Stories from Kurdistan

Turkey’s Post-Coup Crackdown Hits Kurds

The following article was originally published in The Wall Street Journal on September 26, 2016.

DIYARBAKIR, Turkey—A post-coup crackdown in Turkey has expanded into the restive Kurdish minority’s heartland, exacerbating tensions after a rare show of solidarity by Kurdish lawmakers with the democratically elected government.

Turkey’s Education Ministry suspended 11,285 teachers this month for allegedly supporting Kurdish separatists. The government also removed by decree 24 elected mayors from pro-Kurdish parties accused of aiding the outlawed Kurdistan Workers’ Party, or PKK.

President Recep Tayyip Erdogan says the moves are part of a campaign against Kurdish terror groups, billing it as the biggest operation yet against the PKK. But the fresh crackdown worries some in Turkey and its Western allies that the policies are stoking ethnic rivalries, rather than capitalizing on a brief sense of national unity to negotiate an end to the PKK’s three-decade uprising.

As F-16s attacked the national assembly during the July 15 coup attempt, Kurdish lawmakers stood there in solidarity with other lawmakers and joined an extraordinary parliament session to adopt a resolution in defense of democracy.

But even as Mr. Erdogan has warmed relations with two other opposition parties, he has ignored Kurdish overtures and the government has ruled out peace talks.

Prosecutors have pressed on with PKK-related terrorism charges against dozens of lawmakers from the pro-Kurdish People’s Democratic Party, or HDP, while Mr. Erdogan dropped some 1,500 charges against other opposition lawmakers for insulting the president.

“There is a systematic embargo against us,” said Figen Yuksekdag, co-chair of the HDP. “If the HDP is ostracized, that will raise the risk of a coup and civil war.”

The new moves come amid aggressive efforts against two other groups the government lists as terror organizations: Islamic State and the global network of U.S.-based Turkish cleric Fethullah Gulen, who Ankara accuses of masterminding the failed putsch, allegations he denies.

Turkish officials didn’t respond to requests for comment. The government has repeatedly called on Kurdish politicians to unequivocally reject PKK violence. Prime Minister Binali Yildirim recently accused the HDP of acting in cahoots with the PKK.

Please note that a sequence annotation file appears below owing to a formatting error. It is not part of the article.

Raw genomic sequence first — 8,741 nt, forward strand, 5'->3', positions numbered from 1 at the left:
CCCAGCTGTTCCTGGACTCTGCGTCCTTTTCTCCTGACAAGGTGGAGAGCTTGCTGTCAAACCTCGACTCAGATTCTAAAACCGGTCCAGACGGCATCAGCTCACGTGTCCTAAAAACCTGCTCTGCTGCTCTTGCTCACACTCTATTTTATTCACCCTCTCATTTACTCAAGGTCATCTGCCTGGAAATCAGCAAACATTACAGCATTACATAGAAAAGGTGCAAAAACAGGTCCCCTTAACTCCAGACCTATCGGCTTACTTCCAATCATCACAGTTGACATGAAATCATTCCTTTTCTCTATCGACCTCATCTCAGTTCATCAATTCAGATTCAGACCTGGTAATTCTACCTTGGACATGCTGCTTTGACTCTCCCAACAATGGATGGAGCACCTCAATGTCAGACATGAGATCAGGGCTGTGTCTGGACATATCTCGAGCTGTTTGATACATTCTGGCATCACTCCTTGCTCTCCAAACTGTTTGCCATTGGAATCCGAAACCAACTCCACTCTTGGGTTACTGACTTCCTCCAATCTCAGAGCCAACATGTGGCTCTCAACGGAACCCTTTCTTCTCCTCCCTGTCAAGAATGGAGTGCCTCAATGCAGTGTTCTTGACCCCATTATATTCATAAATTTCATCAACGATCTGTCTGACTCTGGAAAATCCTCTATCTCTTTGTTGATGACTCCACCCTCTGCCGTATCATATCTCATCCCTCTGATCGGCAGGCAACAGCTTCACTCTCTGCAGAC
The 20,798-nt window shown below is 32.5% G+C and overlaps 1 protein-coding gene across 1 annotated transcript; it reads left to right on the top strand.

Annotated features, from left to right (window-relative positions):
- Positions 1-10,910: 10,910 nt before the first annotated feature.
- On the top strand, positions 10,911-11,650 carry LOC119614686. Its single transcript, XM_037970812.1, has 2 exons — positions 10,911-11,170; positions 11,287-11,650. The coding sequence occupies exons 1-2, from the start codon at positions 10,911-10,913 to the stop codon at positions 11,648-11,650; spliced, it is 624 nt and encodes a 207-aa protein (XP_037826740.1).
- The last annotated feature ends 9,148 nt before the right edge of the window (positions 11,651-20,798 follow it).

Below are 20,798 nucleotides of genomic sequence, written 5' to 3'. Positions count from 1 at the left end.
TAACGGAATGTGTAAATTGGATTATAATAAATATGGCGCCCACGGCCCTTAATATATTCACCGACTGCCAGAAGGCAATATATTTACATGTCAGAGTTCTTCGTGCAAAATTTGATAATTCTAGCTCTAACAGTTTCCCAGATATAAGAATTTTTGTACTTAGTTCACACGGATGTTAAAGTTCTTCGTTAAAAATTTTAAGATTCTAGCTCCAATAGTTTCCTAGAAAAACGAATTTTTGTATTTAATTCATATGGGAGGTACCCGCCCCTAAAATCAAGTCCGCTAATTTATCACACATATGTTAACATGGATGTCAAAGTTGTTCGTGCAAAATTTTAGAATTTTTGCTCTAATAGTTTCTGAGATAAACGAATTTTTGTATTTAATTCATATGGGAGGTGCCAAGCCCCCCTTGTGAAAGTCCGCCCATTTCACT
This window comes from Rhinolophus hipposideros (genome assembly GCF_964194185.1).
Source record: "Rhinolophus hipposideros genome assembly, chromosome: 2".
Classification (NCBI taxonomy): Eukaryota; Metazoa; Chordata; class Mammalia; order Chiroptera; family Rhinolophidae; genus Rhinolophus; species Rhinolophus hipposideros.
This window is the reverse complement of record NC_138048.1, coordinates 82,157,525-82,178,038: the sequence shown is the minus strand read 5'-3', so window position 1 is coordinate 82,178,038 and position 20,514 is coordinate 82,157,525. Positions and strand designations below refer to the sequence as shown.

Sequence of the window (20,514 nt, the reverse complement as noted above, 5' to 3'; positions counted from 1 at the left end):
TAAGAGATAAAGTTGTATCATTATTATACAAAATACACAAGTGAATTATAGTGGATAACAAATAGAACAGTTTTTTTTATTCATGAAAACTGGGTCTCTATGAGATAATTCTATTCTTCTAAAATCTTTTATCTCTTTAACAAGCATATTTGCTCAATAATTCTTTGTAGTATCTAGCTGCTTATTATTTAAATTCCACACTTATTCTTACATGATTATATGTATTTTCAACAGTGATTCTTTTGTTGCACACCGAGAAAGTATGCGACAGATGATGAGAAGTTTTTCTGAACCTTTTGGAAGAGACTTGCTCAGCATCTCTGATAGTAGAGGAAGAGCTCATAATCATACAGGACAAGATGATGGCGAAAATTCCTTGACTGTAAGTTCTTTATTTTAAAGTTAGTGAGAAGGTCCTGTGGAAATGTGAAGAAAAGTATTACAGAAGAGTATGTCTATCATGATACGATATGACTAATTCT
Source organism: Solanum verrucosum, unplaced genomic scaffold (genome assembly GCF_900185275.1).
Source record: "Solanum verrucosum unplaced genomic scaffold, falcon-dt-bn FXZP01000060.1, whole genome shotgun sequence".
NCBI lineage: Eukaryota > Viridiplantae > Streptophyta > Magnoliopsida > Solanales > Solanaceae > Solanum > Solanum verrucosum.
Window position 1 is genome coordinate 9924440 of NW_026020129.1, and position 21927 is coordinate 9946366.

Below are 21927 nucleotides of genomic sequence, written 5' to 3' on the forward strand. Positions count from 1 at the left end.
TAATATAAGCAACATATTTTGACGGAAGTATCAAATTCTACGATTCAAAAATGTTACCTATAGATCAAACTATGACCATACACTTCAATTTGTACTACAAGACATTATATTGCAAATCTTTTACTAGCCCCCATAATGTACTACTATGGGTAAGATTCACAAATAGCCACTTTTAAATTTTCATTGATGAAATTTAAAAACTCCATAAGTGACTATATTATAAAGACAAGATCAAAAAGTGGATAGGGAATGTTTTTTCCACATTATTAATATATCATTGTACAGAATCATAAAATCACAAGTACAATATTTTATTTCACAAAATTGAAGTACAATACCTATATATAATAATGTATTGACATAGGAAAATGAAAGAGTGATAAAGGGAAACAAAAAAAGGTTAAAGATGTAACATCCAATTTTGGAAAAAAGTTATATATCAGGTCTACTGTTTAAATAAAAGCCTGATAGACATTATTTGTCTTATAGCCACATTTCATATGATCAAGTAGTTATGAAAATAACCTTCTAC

The pro-Kurdish party rejects the accusation and says it has strongly condemned Kurdish militants’ attacks.

The PKK has been fighting for autonomy since 1984 in a conflict that has killed more than 40,000 people.

When he was prime minister, Mr. Erdogan used the HDP as interlocutors to help usher in a two-year cease-fire that broke down in 2015. Renewed violence since July 2015 has killed more than 2,000 people and displaced some 350,000 residents in the majority Kurdish southeast, where sweeping counterterrorism operations and PKK attacks occur daily.

Kurdish politicians and residents here in Diyarbakir, the de facto Kurdish capital, accuse the government of deliberately fanning tensions.

”If Erdogan so desired, the clashes would stop—he is the one who started this conflict that is destroying us,” said Faik Ozbek, a 39-year-old whose kebab restaurant was partially destroyed during a four-month siege of the city’s central Sur neighborhood.

Since the government quashed PKK efforts to control urban areas in the southeast, the fighting has spread to the countryside. But parts of Sur remain sealed off. Centuries-old bazaars once packed with tourists are empty; many businesses are closed for good.

Many people here say that Mr. Erdogan could end the conflict by re-engaging with PKK leader Abdullah Ocalan, who was convicted of treason and has been imprisoned on an island south of Istanbul since 1999.

This month, Turkish officials allowed Mr. Ocalan his first family visit in almost two years. Afterward, his brother released a message in his name calling for a resumption of peace talks.

The government hasn’t replied to the statement. Turkish officials have repeatedly said they would continue to fight the PKK until it is defeated.

In early September, during a high-profile Diyarbakir trip to woo Kurdish support for the government’s policies, Mr. Yildirim ruled out resuming the peace process but sought to quell mistrust with a sweeping economic development plan.

Turkey’s fight in Syria against Islamic State and attempts to curb Kurdish territorial gains there are also complicating its response. Turkey is afraid gains by Syrian Kurds affiliated with the PKK are emboldening the insurgency.

“It is impossible for either the Turkish state or the PKK to take a step without considering developments in Syria,” said Fuat Keyman, an international relations professor at Sabanci University in Istanbul who advised the government during peace talks.

Adding to the challenges, it remains unclear who the government would speak to even if it changed its mind. The HDP says it hasn’t had any official contact with the government or Mr. Erdogan’s office since summer 2015.

“Discrediting the HDP is perhaps killing our last chance for peace,” said Garo Paylan, an Armenian lawmaker from Istanbul with the HDP. “Of course we want the PKK to announce a cease-fire, even if it is unilateral, but for that to happen, the state needs to provide at least a small signal.”


Read the article above in The Wall Street Journal.

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